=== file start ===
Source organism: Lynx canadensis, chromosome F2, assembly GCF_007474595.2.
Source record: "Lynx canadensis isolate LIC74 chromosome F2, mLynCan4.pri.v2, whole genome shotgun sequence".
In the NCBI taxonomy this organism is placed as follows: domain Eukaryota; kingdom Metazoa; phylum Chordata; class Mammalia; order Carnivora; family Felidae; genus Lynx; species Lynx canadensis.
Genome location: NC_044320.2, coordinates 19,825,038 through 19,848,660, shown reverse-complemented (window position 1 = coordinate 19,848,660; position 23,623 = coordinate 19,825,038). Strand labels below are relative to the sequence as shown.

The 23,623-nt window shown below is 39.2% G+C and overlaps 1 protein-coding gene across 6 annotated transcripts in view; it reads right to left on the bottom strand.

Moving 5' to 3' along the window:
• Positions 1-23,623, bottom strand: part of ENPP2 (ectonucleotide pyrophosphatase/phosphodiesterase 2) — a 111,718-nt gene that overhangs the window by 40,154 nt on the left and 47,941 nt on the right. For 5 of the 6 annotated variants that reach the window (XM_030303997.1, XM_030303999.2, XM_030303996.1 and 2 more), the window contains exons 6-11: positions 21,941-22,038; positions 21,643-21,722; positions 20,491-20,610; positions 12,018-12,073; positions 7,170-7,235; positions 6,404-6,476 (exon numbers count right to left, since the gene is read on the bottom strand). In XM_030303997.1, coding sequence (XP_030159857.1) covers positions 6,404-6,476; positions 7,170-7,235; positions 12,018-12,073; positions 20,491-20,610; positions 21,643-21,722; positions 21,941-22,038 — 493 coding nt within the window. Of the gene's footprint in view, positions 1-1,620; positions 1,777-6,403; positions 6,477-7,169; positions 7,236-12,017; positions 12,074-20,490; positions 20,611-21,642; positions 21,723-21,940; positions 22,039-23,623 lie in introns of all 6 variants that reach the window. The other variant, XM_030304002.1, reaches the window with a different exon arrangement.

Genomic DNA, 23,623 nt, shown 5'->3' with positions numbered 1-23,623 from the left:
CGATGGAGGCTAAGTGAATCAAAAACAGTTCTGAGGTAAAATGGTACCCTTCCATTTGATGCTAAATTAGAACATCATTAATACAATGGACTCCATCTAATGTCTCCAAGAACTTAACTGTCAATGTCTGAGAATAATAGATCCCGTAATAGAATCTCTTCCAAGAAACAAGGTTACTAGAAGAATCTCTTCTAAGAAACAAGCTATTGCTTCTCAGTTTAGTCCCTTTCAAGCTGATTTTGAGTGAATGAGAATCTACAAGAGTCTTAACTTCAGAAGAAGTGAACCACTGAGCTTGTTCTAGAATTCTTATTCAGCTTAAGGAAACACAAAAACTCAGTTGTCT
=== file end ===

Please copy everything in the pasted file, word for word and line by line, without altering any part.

Source organism: Lynx canadensis, chromosome F2, assembly GCF_007474595.2.
Source record: "Lynx canadensis isolate LIC74 chromosome F2, mLynCan4.pri.v2, whole genome shotgun sequence".
In the NCBI taxonomy this organism is placed as follows: domain Eukaryota; kingdom Metazoa; phylum Chordata; class Mammalia; order Carnivora; family Felidae; genus Lynx; species Lynx canadensis.
Genome location: NC_044320.2, coordinates 19,825,038 through 19,848,660, shown reverse-complemented (window position 1 = coordinate 19,848,660; position 23,623 = coordinate 19,825,038). Strand labels below are relative to the sequence as shown.

The 23,623-nt window shown below is 39.2% G+C and overlaps 1 protein-coding gene across 6 annotated transcripts in view; it reads right to left on the bottom strand.

Moving 5' to 3' along the window:
• Positions 1-23,623, bottom strand: part of ENPP2 (ectonucleotide pyrophosphatase/phosphodiesterase 2) — a 111,718-nt gene that overhangs the window by 40,154 nt on the left and 47,941 nt on the right. For 5 of the 6 annotated variants that reach the window (XM_030303997.1, XM_030303999.2, XM_030303996.1 and 2 more), the window contains exons 6-11: positions 21,941-22,038; positions 21,643-21,722; positions 20,491-20,610; positions 12,018-12,073; positions 7,170-7,235; positions 6,404-6,476 (exon numbers count right to left, since the gene is read on the bottom strand). In XM_030303997.1, coding sequence (XP_030159857.1) covers positions 6,404-6,476; positions 7,170-7,235; positions 12,018-12,073; positions 20,491-20,610; positions 21,643-21,722; positions 21,941-22,038 — 493 coding nt within the window. Of the gene's footprint in view, positions 1-1,620; positions 1,777-6,403; positions 6,477-7,169; positions 7,236-12,017; positions 12,074-20,490; positions 20,611-21,642; positions 21,723-21,940; positions 22,039-23,623 lie in introns of all 6 variants that reach the window. The other variant, XM_030304002.1, reaches the window with a different exon arrangement.

Genomic DNA, 23,623 nt, shown 5'->3' with positions numbered 1-23,623 from the left:
CGATGGAGGCTAAGTGAATCAAAAACAGTTCTGAGGTAAAATGGTACCCTTCCATTTGATGCTAAATTAGAACATCATTAATACAATGGACTCCATCTAATGTCTCCAAGAACTTAACTGTCAATGTCTGAGAATAATAGATCCCGTAATAGAATCTCTTCCAAGAAACAAGGTTACTAGAAGAATCTCTTCTAAGAAACAAGCTATTGCTTCTCAGTTTAGTCCCTTTCAAGCTGATTTTGAGTGAATGAGAATCTACAAGAGTCTTAACTTCAGAAGAAGTGAACCACTGAGCTTGTTCTAGAATTCTTATTCAGCTTAAGGAAACACAAAAACTCAGTTGTCT